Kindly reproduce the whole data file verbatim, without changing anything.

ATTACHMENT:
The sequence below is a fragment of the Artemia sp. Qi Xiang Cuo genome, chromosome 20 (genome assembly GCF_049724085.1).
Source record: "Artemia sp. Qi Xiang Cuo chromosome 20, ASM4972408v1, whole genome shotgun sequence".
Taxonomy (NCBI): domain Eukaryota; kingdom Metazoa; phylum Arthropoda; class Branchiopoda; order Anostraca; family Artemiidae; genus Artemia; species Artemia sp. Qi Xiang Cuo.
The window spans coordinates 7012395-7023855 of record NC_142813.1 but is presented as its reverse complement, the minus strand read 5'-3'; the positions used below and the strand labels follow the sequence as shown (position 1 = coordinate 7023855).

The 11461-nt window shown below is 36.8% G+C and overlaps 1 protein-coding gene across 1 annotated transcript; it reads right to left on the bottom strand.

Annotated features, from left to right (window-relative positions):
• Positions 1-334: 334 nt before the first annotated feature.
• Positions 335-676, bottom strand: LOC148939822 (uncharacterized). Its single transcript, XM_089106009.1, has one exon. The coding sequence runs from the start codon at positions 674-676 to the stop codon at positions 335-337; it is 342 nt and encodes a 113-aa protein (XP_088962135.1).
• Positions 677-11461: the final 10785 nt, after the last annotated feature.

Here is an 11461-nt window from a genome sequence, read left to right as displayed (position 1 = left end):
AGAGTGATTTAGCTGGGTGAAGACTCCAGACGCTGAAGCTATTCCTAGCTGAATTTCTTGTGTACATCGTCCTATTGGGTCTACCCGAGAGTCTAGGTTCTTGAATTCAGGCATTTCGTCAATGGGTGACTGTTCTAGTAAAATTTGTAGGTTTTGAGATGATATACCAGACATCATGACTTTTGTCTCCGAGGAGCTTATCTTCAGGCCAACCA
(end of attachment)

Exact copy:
The sequence below is a fragment of the Artemia sp. Qi Xiang Cuo genome, chromosome 20 (genome assembly GCF_049724085.1).
Source record: "Artemia sp. Qi Xiang Cuo chromosome 20, ASM4972408v1, whole genome shotgun sequence".
Taxonomy (NCBI): domain Eukaryota; kingdom Metazoa; phylum Arthropoda; class Branchiopoda; order Anostraca; family Artemiidae; genus Artemia; species Artemia sp. Qi Xiang Cuo.
The window spans coordinates 7012395-7023855 of record NC_142813.1 but is presented as its reverse complement, the minus strand read 5'-3'; the positions used below and the strand labels follow the sequence as shown (position 1 = coordinate 7023855).

The 11461-nt window shown below is 36.8% G+C and overlaps 1 protein-coding gene across 1 annotated transcript; it reads right to left on the bottom strand.

Annotated features, from left to right (window-relative positions):
• Positions 1-334: 334 nt before the first annotated feature.
• Positions 335-676, bottom strand: LOC148939822 (uncharacterized). Its single transcript, XM_089106009.1, has one exon. The coding sequence runs from the start codon at positions 674-676 to the stop codon at positions 335-337; it is 342 nt and encodes a 113-aa protein (XP_088962135.1).
• Positions 677-11461: the final 10785 nt, after the last annotated feature.

Here is an 11461-nt window from a genome sequence, read left to right as displayed (position 1 = left end):
AGAGTGATTTAGCTGGGTGAAGACTCCAGACGCTGAAGCTATTCCTAGCTGAATTTCTTGTGTACATCGTCCTATTGGGTCTACCCGAGAGTCTAGGTTCTTGAATTCAGGCATTTCGTCAATGGGTGACTGTTCTAGTAAAATTTGTAGGTTTTGAGATGATATACCAGACATCATGACTTTTGTCTCCGAGGAGCTTATCTTCAGGCCAACCA